Comment by William R. Cumming

July 9, 2008 @ 7:44 am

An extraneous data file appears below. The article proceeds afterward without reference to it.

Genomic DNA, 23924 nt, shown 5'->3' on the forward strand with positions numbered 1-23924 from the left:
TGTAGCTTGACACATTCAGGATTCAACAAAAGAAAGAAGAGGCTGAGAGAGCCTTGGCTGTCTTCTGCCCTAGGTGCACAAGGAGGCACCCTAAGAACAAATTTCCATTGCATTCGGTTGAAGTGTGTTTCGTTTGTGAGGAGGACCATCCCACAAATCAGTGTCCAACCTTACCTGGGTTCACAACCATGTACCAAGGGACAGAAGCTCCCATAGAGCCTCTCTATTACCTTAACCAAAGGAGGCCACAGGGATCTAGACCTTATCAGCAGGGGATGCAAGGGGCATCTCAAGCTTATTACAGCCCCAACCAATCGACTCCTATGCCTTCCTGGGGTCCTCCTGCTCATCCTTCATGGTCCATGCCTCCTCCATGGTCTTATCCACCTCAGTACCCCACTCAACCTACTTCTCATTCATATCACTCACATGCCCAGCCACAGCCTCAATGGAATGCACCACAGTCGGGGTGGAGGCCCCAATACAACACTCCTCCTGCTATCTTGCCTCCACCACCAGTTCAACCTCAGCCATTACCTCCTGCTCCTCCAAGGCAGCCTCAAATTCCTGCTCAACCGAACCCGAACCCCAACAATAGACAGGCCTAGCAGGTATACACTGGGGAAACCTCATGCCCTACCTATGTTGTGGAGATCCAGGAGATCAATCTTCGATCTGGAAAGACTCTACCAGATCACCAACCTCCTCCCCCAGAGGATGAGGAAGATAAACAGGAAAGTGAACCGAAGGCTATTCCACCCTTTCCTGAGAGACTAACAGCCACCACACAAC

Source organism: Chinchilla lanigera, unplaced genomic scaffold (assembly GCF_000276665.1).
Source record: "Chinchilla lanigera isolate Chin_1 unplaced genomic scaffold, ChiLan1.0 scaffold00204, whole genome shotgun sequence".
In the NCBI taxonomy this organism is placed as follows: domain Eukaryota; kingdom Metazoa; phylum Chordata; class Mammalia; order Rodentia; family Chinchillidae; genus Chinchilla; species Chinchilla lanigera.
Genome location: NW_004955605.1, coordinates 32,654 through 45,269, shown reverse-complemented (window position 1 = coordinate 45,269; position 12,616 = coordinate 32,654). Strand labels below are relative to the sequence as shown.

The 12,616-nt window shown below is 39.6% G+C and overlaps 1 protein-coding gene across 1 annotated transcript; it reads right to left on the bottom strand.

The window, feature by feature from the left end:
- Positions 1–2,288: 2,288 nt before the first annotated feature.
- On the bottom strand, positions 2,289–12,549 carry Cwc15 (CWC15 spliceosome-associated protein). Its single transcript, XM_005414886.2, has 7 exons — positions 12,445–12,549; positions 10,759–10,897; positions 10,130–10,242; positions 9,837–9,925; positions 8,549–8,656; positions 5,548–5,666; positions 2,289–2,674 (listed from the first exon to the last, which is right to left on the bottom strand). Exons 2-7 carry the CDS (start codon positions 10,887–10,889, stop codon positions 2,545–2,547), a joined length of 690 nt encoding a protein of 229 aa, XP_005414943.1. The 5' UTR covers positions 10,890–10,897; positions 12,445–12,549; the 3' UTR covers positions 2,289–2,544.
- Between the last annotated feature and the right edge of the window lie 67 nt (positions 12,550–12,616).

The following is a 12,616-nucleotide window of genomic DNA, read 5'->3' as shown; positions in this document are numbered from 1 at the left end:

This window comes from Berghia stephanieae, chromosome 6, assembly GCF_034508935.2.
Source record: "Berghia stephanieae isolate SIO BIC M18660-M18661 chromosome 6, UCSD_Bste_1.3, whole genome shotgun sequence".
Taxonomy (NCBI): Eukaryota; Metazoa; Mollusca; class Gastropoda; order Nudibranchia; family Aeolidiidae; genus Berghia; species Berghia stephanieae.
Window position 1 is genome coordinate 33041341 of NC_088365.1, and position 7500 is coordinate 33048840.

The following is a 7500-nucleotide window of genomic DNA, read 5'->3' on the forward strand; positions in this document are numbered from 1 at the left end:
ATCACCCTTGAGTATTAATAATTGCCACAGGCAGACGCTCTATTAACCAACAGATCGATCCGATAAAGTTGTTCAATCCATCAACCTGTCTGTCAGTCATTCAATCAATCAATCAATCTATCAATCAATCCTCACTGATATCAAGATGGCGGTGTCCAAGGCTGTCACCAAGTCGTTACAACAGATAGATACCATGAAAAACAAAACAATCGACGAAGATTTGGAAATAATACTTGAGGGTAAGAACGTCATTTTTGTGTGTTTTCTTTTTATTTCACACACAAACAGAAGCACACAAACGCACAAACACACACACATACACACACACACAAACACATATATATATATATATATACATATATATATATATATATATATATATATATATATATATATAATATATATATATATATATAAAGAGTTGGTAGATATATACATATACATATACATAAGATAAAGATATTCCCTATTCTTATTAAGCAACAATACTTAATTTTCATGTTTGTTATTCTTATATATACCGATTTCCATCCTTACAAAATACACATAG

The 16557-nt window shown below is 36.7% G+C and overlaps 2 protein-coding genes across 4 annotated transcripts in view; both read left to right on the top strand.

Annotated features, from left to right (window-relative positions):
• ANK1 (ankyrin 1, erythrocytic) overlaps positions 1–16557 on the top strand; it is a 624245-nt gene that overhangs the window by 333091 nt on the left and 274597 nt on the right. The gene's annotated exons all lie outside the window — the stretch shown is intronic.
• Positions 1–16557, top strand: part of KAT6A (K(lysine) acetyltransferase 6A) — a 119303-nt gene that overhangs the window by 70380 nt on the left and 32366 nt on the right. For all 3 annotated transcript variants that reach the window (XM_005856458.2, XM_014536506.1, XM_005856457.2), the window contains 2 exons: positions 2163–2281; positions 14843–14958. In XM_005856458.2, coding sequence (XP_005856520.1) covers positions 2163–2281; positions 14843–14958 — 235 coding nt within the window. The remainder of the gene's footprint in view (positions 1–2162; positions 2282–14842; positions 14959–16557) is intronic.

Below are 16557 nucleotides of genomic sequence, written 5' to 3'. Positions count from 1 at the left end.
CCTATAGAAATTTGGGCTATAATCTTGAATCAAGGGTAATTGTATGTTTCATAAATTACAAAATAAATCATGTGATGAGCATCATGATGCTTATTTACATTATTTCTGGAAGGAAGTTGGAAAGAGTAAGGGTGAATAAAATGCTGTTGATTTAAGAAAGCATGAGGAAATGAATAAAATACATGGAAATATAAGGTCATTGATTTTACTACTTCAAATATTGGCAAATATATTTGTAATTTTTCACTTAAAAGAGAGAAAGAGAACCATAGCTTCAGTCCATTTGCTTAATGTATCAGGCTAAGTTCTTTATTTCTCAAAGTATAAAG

A further thought on the NAPA report. Remarkable for what it did not analyze by the way. With the addition recently of 18,000 additional DHS positions to the law enforcement community (meaning criminal law enforcement) allowing 20 year and out retirements, perhaps the twin cultures of those who can retire after only 30 years and age 55 as opposed to the GUN and BADGE carriers, and the Coast Guard (Uniformed Military) should have been seperately analyzed. In fact I would argue for ALL criminal law enforcement activities of DHS to be overseen by the respective Judicary Committees of the House and Senate. Additionally all statutes vested authority in DHS or delegated by the President should have oversight by the Homeland Security Committee (which to my knowledge has never seen the Senate take up one of its authorization efforts) and the Senate’s Homeland Security and Government Reform Committee. Failure of Congressional oversight is a clear and present danger to Homeland Security at this point and hope the 111 Congress does better. By the way the Robert T. Stafford Disaster Relief and Emergency Assistance Act (42 U.S.C. l521 et.seq.) should undergo a full policy review for its funding of non-humanitarian criminal law enforcement activity and I would recommend that no funding under that statute be used for criminal law enforcement programs, functions, or activities, at either federal, state, or local governmental levels. Provision of security to responders is a separate issue and should be excluded from this ban.